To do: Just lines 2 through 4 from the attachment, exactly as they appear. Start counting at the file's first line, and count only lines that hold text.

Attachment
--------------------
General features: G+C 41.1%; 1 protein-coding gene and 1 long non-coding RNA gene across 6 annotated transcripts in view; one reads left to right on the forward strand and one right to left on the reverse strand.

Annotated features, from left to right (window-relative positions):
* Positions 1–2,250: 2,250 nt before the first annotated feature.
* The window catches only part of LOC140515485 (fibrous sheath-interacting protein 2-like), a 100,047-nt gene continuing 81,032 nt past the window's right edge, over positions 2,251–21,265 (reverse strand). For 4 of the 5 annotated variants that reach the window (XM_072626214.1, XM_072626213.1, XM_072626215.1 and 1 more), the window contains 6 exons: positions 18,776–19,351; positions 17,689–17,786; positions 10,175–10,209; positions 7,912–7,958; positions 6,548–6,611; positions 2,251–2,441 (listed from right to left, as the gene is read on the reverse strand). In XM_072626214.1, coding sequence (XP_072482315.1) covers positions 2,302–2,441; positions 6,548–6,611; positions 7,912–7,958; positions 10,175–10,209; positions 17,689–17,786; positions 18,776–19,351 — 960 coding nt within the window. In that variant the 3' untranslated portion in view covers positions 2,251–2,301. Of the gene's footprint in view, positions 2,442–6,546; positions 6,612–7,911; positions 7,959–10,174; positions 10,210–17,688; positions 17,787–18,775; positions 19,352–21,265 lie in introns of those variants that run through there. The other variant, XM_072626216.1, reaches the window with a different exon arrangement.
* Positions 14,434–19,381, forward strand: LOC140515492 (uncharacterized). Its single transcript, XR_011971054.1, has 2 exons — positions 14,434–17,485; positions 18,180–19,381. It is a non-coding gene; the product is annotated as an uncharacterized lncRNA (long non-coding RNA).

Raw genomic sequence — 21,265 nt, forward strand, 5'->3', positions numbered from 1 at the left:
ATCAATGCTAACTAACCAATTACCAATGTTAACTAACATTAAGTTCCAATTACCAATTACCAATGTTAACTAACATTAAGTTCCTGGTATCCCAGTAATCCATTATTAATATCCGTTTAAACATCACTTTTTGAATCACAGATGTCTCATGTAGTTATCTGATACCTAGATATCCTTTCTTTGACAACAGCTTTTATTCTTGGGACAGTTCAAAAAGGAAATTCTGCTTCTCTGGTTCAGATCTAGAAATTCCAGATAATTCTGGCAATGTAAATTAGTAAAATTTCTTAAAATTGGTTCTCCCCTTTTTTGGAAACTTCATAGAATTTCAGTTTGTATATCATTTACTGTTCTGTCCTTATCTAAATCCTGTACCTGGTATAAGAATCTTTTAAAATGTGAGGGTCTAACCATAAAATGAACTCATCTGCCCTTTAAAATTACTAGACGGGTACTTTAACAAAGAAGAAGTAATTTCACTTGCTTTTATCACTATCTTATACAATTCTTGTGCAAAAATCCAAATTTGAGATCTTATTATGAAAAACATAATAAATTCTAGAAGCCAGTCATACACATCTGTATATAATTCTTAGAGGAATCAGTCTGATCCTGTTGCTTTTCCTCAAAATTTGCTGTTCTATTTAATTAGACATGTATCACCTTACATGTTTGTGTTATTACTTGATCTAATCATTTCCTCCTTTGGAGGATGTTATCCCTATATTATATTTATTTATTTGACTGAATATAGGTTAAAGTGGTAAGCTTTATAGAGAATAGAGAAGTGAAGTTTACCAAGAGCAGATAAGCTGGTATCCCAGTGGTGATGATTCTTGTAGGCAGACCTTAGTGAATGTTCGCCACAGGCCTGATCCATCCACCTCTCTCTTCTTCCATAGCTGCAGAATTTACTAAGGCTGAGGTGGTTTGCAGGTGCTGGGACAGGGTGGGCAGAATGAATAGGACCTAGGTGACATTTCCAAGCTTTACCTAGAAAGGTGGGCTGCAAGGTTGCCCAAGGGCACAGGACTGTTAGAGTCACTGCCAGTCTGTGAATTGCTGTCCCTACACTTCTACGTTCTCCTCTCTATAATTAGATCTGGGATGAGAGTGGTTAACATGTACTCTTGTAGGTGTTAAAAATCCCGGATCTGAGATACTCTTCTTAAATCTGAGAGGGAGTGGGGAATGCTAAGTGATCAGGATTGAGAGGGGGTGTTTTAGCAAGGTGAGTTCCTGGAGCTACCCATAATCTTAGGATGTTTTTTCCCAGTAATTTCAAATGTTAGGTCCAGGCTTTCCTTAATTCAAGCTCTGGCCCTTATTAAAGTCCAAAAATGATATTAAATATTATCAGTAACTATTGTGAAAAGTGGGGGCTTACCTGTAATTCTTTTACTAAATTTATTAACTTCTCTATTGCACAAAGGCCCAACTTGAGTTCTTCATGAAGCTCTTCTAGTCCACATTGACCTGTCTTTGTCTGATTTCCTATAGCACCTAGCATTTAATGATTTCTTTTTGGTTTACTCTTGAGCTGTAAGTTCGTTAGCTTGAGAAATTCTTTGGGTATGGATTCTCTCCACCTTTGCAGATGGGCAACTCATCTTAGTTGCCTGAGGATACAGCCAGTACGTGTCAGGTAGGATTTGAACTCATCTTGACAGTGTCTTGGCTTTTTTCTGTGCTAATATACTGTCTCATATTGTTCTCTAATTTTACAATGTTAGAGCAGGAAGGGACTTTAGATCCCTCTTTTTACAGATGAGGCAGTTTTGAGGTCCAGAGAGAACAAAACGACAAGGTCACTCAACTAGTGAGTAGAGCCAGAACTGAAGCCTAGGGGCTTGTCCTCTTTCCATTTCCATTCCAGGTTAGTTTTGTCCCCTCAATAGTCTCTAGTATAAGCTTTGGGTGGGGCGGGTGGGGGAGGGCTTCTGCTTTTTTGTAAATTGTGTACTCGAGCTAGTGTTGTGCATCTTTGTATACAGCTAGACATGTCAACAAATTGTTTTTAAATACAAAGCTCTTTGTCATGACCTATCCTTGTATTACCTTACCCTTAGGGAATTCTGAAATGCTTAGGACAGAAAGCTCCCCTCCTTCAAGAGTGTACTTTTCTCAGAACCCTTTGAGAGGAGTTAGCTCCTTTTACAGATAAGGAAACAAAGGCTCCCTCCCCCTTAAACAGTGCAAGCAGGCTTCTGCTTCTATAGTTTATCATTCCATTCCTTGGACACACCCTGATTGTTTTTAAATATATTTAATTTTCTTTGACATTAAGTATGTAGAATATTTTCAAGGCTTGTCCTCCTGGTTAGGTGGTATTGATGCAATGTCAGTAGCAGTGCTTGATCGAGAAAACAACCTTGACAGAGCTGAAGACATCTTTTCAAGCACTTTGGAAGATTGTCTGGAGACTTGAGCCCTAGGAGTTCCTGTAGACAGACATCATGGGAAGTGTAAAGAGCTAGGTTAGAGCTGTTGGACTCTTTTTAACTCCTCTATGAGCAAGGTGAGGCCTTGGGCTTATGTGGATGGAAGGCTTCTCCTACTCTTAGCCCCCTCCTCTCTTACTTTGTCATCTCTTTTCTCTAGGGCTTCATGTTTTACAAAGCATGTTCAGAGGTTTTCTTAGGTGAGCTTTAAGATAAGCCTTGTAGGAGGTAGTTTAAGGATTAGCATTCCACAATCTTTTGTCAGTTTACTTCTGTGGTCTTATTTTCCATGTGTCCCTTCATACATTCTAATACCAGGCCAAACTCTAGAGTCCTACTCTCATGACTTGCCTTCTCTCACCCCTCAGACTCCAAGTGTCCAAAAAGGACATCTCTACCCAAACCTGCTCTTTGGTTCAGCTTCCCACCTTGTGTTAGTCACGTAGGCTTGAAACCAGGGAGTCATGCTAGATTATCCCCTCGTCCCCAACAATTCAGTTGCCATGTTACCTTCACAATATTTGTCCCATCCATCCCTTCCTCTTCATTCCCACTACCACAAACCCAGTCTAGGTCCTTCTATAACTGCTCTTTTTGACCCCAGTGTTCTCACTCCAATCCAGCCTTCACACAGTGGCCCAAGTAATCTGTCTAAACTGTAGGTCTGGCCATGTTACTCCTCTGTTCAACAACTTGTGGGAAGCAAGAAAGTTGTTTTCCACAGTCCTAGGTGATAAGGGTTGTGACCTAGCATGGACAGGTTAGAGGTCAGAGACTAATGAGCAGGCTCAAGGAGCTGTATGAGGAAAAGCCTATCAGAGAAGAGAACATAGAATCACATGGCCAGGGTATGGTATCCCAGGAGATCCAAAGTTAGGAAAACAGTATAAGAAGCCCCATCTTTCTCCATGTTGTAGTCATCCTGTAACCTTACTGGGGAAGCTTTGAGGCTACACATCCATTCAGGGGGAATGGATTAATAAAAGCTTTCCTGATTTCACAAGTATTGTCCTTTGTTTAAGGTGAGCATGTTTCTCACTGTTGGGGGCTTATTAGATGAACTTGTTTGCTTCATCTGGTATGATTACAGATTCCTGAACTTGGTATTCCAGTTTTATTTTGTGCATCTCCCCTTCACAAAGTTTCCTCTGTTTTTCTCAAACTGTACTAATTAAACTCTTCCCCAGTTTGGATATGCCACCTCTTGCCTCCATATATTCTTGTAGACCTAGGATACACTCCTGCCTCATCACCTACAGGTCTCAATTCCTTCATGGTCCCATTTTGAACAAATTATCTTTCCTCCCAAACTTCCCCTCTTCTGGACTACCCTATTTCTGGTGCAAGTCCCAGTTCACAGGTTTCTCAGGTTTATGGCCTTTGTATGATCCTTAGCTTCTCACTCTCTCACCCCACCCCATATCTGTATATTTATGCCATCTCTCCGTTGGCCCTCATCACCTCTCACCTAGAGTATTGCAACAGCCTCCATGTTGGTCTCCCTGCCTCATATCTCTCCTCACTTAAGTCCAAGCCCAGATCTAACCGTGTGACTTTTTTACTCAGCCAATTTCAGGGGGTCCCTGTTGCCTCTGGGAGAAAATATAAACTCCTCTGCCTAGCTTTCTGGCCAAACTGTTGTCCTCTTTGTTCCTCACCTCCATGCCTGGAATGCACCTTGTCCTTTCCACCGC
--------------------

Annotated features, from left to right (window-relative positions):
* Positions 1–2,250: 2,250 nt before the first annotated feature.
* The window catches only part of LOC140515485 (fibrous sheath-interacting protein 2-like), a 100,047-nt gene continuing 81,032 nt past the window's right edge, over positions 2,251–21,265 (reverse strand). For 4 of the 5 annotated variants that reach the window (XM_072626214.1, XM_072626213.1, XM_072626215.1 and 1 more), the window contains 6 exons: positions 18,776–19,351; positions 17,689–17,786; positions 10,175–10,209; positions 7,912–7,958; positions 6,548–6,611; positions 2,251–2,441 (listed from right to left, as the gene is read on the reverse strand). In XM_072626214.1, coding sequence (XP_072482315.1) covers positions 2,302–2,441; positions 6,548–6,611; positions 7,912–7,958; positions 10,175–10,209; positions 17,689–17,786; positions 18,776–19,351 — 960 coding nt within the window. In that variant the 3' untranslated portion in view covers positions 2,251–2,301. Of the gene's footprint in view, positions 2,442–6,546; positions 6,612–7,911; positions 7,959–10,174; positions 10,210–17,688; positions 17,787–18,775; positions 19,352–21,265 lie in introns of those variants that run through there. The other variant, XM_072626216.1, reaches the window with a different exon arrangement.